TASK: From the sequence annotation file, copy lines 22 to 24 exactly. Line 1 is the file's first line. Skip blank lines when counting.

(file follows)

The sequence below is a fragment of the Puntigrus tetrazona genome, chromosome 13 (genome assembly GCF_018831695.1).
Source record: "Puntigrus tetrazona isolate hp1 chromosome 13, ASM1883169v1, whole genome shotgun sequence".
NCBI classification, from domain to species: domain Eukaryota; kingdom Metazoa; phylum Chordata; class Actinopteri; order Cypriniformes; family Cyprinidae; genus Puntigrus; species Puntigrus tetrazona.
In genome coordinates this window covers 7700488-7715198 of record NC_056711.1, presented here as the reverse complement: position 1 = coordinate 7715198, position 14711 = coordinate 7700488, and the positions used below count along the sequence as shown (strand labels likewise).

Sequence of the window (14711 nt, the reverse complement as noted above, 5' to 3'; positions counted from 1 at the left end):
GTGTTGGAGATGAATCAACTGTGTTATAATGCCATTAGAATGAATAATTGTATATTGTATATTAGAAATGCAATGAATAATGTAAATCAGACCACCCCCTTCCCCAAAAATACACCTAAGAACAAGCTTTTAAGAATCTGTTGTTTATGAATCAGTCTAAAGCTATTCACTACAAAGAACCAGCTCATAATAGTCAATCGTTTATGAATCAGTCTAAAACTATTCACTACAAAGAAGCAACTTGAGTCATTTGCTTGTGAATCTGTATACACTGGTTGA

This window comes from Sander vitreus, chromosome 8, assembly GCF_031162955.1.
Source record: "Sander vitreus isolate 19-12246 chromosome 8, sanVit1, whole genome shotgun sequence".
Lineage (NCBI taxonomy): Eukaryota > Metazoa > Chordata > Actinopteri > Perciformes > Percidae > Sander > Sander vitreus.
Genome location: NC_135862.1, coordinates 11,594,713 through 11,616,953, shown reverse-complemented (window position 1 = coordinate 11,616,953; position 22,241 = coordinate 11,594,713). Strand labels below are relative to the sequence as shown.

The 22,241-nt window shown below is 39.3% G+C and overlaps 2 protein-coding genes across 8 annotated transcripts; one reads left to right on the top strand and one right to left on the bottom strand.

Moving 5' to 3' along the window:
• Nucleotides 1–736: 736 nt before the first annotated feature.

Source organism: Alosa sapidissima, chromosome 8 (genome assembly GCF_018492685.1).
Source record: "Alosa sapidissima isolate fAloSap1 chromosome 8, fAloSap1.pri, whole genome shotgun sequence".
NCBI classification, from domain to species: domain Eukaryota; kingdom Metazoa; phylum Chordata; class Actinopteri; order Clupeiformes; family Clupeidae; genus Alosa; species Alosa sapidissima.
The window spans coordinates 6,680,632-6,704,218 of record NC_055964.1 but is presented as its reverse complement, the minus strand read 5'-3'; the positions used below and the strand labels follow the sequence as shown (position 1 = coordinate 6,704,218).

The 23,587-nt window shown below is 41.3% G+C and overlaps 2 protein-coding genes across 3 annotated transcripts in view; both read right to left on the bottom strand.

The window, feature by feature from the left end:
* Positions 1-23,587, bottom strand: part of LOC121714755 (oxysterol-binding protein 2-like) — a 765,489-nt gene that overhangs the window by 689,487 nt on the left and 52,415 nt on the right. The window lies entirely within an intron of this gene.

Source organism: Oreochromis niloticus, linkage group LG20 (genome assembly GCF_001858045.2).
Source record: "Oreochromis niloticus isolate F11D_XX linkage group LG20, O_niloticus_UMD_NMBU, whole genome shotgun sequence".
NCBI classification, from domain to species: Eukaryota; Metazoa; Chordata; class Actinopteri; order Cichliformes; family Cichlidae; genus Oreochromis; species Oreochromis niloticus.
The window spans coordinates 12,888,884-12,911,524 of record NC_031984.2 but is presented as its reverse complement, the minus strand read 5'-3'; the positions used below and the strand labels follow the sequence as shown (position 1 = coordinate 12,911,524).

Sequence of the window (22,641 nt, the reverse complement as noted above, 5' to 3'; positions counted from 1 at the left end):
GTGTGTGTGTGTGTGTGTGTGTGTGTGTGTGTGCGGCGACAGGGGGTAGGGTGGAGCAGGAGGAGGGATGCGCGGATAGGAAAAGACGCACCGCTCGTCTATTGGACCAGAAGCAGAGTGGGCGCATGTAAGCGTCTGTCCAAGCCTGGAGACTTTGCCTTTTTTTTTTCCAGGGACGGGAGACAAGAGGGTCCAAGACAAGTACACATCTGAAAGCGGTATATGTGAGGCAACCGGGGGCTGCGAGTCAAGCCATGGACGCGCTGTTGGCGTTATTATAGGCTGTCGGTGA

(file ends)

Source record: "Oreochromis niloticus isolate F11D_XX linkage group LG20, O_niloticus_UMD_NMBU, whole genome shotgun sequence".
NCBI classification, from domain to species: Eukaryota; Metazoa; Chordata; class Actinopteri; order Cichliformes; family Cichlidae; genus Oreochromis; species Oreochromis niloticus.
The window spans coordinates 12,888,884-12,911,524 of record NC_031984.2 but is presented as its reverse complement, the minus strand read 5'-3'; the positions used below and the strand labels follow the sequence as shown (position 1 = coordinate 12,911,524).